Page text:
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Meth cooks practice late industrial alchemy—transforming base materials, like lithium batteries and camping fuel, into gold
Meth alchemists all over the United States tap the occulted potencies of industrial chemical and big pharma products to try to cure the ills of precarious living: underemployment, insecurity, and the feeling of idleness. Meth fires up your attention and makes repetitive tasks pleasurable, whether it’s factory work or tinkering at home. Users are awake for days and feel exuberant and invincible. In one person’s words, they “get more life.”
The Alchemy of Meth is a nonfiction storybook about St. Jude County, Missouri, a place in decomposition, where the toxic inheritance of deindustrialization meets the violent hope of this drug-making cottage industry. Jason Pine bases the book on fieldwork among meth cooks, recovery professionals, pastors, public defenders, narcotics agents, and pharmaceutical executives. Here, St. Jude is not reduced to its meth problem but Pine looks at meth through materials, landscapes, and institutions: the sprawling context that makes methlabs possible. The Alchemy of Meth connects DIY methlabs to big pharma’s superlabs, illicit speed to the legalized speed sold as ADHD medication, uniquely implicating the author’s own story in the narrative.
By the end of the book, the backdrop of St. Jude becomes the foreground. It could be a story about life and work anywhere in the United States, where it seems no one is truly clean and all are complicit in the exploitation of their precious resources in exchange for a livable present—or even the hope of a future.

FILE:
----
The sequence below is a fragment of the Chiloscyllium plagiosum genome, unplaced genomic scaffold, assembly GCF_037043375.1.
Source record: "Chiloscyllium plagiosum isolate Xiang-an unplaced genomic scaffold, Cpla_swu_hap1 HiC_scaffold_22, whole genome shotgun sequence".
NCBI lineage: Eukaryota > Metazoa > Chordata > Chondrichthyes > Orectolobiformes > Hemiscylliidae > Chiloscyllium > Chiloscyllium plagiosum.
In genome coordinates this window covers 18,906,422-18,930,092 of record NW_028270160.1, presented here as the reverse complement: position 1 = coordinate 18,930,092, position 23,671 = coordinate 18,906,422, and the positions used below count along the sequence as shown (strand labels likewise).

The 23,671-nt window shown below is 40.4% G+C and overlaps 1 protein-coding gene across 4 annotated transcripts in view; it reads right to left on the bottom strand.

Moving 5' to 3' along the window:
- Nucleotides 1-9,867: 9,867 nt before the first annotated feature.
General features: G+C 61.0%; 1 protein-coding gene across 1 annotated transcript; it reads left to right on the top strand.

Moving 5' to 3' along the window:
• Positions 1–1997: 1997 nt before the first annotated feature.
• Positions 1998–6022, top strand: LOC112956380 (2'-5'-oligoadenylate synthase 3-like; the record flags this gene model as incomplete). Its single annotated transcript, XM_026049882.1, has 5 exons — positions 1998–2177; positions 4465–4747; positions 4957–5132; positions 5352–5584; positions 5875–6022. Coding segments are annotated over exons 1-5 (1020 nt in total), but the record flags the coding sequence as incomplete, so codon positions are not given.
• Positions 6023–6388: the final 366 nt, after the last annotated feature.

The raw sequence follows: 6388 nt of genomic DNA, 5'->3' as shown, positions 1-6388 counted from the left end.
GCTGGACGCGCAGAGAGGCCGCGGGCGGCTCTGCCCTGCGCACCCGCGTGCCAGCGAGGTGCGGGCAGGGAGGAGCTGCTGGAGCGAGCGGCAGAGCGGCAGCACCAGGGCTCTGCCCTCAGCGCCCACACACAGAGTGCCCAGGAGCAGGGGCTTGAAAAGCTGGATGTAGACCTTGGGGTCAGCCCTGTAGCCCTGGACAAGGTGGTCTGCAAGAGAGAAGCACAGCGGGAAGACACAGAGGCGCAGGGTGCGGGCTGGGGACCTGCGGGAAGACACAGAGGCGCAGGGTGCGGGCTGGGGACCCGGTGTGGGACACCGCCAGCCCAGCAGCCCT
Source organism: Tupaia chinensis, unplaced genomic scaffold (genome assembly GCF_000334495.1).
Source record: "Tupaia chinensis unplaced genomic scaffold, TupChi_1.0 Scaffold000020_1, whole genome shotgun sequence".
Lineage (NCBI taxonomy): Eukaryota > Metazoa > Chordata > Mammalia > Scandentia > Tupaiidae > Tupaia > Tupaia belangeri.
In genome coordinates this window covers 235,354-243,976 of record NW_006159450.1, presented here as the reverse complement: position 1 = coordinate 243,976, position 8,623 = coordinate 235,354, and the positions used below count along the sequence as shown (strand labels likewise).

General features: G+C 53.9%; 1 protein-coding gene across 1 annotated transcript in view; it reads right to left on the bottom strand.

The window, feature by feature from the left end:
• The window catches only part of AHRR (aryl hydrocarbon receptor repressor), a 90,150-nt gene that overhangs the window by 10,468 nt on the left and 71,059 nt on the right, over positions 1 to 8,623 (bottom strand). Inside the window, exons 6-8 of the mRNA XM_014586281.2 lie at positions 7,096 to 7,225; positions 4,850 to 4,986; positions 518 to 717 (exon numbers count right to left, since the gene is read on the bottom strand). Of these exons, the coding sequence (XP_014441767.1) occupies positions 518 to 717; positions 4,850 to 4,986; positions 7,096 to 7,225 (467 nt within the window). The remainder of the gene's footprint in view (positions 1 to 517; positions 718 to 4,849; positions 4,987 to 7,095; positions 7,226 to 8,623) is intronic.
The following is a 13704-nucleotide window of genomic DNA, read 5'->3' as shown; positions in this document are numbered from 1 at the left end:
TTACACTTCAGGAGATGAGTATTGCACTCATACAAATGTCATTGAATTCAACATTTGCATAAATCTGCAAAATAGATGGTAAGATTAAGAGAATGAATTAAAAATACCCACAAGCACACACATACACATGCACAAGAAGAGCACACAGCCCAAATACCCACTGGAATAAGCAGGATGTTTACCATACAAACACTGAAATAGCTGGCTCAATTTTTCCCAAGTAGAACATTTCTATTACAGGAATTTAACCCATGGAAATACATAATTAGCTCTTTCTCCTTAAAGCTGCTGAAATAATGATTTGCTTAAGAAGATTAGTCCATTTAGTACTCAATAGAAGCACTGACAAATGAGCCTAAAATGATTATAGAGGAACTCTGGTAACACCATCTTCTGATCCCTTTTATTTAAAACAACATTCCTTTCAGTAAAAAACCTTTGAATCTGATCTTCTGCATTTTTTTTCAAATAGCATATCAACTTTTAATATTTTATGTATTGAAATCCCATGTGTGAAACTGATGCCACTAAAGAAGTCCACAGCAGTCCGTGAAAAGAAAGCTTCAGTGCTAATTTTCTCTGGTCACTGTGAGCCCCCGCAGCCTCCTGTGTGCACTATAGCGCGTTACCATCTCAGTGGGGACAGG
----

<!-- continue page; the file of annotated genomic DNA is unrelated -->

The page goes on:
Jason Pine is professor of anthropology and media studies at Purchase College, State University of New York. He is author of The Art of Making Do in Naples (Minnesota, 2012).
"The Alchemy of Meth is a sui generis masterpiece. Jason Pine's kaleidoscopic vision provides a portrait of the American Dream seen from a place where instead something else flourishes: home methamphetamine production. He depicts both a human tragedy and the socioeconomic pressures that have made tragedy inevitable. The contemporary political moment makes this book particularly timely, but its grace and power will remain timeless."—Anthony Marra, author of A Constellation of Vital Phenomena
"This is a truly remarkable ethnography of the affects, economies, and materialities of methamphetamine production (and consumption) in the decaying heartlands of the United States. Fearlessly experimental yet compulsively readable, it picks its way through debris-strewn landscapes, interweaving voices, stories, and idioms (from legal documents to poetry), encountering not only ruin and devastation but also strangeness, magic, and even, on occasion, hope."—Stuart McLean, University of Minnesota
"Jason Pine’s writing is alchemical. By fusing his tales of ordinary citizens in Missouri cooking meth, he cooks up a story that goes deep and gives us a raw taste of the decaying fabric of American life today."—Norman Ohler, author of Blitzed and The Bohemians